Portland Edible Gardens
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May 5, 2014

The Pleasures of Growing From Seed... Part 2: Methods for Planting Seeds

Last week I took up the discussion of why we would want to grow vegetables from seeds instead of from nursery starts.  And as it turns out, there are tons reasons why choosing seeds can be even better than starts.  If you missed last week’s post, check out “Part 1:  Why Grow Seeds?” to get in the mood.


This week I am going to offer some clear and simple guidelines for planting your seeds that will assure their success.  Even home vegetable gardeners who know which seeds to plant, often miss some important step in the planting process and are understandably frustrated with the results.  If you follow these simple steps, your seeds will grow healthy, happy, and strong in your garden.

The THREE MOST IMPORTANT THINGS to think about when planting seeds are:  Planting depth, seed spacing, and watering method.


Each seed is a tiny little package imbued with incredible potential to become food on our tables.  But it is only with our care and nurturing that such a tiny thing can achieve such a feat!  It is the stored energy in a seed, activated by moisture and temperature, that sends the first feeble leaves upwards to seek the light of the sun.  The smaller the seed is, the less energy it has stored for that first burst of growth.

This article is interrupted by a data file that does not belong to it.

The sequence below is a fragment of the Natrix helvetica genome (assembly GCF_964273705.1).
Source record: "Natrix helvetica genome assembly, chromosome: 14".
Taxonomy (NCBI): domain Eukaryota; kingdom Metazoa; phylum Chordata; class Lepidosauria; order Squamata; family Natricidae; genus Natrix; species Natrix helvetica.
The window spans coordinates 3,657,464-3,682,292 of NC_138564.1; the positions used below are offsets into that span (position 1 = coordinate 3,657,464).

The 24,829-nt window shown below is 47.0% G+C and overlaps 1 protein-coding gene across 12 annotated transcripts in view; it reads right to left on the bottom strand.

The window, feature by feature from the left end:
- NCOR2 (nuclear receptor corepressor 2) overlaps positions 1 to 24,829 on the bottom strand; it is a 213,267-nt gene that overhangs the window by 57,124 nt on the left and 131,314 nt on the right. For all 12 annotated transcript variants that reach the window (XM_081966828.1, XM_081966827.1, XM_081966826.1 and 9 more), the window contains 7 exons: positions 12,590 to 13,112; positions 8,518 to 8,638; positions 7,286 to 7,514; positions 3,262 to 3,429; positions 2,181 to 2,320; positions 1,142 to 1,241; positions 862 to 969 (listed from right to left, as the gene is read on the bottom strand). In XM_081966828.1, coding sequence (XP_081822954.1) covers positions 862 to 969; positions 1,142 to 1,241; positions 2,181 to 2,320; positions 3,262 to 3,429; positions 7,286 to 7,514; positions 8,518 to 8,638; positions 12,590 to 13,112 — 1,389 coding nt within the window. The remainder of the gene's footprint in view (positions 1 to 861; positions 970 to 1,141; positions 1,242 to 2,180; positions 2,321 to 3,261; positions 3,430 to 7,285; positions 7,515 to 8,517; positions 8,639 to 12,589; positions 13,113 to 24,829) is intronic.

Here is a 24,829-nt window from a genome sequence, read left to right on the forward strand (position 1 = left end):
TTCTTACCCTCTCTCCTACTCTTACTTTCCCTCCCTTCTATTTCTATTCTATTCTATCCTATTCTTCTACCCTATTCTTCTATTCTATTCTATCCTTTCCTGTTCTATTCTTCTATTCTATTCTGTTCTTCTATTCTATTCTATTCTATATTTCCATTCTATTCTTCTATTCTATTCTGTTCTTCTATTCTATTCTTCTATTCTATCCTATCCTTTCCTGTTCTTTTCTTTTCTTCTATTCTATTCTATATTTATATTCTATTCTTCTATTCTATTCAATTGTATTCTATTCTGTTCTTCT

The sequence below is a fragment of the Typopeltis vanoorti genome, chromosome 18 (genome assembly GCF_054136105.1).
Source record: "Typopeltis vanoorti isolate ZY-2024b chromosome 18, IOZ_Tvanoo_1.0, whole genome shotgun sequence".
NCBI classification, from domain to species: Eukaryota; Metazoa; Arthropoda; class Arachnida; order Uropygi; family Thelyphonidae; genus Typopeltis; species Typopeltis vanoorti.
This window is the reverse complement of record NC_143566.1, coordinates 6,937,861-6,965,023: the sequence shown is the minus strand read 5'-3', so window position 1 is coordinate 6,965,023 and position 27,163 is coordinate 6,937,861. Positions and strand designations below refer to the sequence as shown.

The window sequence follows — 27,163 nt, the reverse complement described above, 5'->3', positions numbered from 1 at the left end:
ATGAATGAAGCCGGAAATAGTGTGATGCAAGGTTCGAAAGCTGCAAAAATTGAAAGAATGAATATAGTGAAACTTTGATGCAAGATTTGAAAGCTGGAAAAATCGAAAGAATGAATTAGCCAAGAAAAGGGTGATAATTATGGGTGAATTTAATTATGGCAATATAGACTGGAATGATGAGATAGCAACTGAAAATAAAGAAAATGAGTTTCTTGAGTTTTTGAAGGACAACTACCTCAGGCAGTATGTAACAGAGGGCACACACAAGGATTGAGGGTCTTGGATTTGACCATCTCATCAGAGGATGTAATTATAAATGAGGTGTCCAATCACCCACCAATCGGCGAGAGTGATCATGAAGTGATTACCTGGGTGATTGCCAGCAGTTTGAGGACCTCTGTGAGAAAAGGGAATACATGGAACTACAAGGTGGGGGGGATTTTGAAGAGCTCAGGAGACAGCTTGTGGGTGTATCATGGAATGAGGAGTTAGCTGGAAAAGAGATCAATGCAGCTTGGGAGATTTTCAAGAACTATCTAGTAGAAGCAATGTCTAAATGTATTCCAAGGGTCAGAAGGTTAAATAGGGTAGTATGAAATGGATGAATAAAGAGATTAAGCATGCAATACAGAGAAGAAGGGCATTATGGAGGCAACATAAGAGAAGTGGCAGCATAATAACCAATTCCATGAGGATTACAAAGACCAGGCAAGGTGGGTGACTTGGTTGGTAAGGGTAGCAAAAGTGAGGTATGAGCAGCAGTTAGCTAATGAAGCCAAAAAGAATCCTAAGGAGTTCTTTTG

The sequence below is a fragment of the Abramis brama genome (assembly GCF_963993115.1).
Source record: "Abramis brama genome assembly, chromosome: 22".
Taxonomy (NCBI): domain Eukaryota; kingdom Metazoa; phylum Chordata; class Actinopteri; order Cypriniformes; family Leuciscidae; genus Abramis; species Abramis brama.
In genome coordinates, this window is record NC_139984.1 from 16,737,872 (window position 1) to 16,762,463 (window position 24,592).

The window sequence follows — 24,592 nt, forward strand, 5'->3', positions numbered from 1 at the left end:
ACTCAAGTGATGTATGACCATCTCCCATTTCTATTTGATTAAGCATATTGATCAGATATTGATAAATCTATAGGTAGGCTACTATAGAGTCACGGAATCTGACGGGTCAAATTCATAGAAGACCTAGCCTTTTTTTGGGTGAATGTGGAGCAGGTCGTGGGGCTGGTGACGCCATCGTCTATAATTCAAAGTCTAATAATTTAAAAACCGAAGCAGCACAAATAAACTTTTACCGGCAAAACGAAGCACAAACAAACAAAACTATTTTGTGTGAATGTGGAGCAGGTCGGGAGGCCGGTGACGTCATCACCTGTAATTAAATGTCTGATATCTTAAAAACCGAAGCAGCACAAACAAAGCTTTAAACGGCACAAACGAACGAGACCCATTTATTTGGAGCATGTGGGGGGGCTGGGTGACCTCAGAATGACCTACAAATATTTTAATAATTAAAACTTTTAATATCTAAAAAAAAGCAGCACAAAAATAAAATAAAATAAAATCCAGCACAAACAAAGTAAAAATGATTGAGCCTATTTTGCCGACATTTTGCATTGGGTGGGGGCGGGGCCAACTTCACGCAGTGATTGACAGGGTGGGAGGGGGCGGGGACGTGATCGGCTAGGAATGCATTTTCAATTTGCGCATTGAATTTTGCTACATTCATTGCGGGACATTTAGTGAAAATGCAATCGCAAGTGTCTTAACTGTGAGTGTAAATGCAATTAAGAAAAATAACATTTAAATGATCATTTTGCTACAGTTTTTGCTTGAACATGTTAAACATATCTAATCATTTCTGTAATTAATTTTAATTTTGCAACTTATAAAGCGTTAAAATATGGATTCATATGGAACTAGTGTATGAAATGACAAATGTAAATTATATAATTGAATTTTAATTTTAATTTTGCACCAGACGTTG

It is because of this fragility that planting depth is such an important consideration when sowing seeds.  If a seed is planted too deep, it doesn’t have enough energy to send up its first leaves and may die before ever seeing the light of day!  On the other hand, a seed that is planted too shallowly can be displaced by watering or rain, can be eaten by birds or rodents, or may dry up with exposure and never germinate.

So it follows logically that smaller seeds should be planted more shallowly while larger seeds should be planted slightly deeper.  A good rule of thumb for planting depth is to plant seeds as deep as 3-4x their width.  For large seeds like some beans, which might measure ½” across, this could be as deep as 2", while for the tiniest of seeds like carrots, or turnips, this might mean just 1/4"-1/2" deep!!  Finding the right balance is key, and following this simple rule will help.

A client plants "Provider" Green Bush Beans in a 1" deep furrow with 1" spacing between seeds.
A client plants "Provider" Green Bush Beans in a 1" deep furrow with 1" spacing between seeds.


The space between seeds is another area where even experienced gardeners often go astray.  When spacing seeds, you should first imagine the mature size of the vegetable that you are planting.  In order to maximize the use of your space, you should strive to have mature vegetables that are close together, but not so close that no individual can mature properly.  When seeds are spaced too close together, sometimes none of the seeds that are planted can grow well, and the planting may never be harvestable.  When seeds are too far apart, they have too much room to grow.  This is only a problem in that garden space is not used efficiently and yields will be lower.

The most sensitive of seeds when it come to spacing are root vegetables.  Sensitive taproots like carrots begin to swell later in their life cycle.  If they encounter physical obstacles, whether other roots or weeds during this critical life stage, they can become permanently stunted and never make carrots!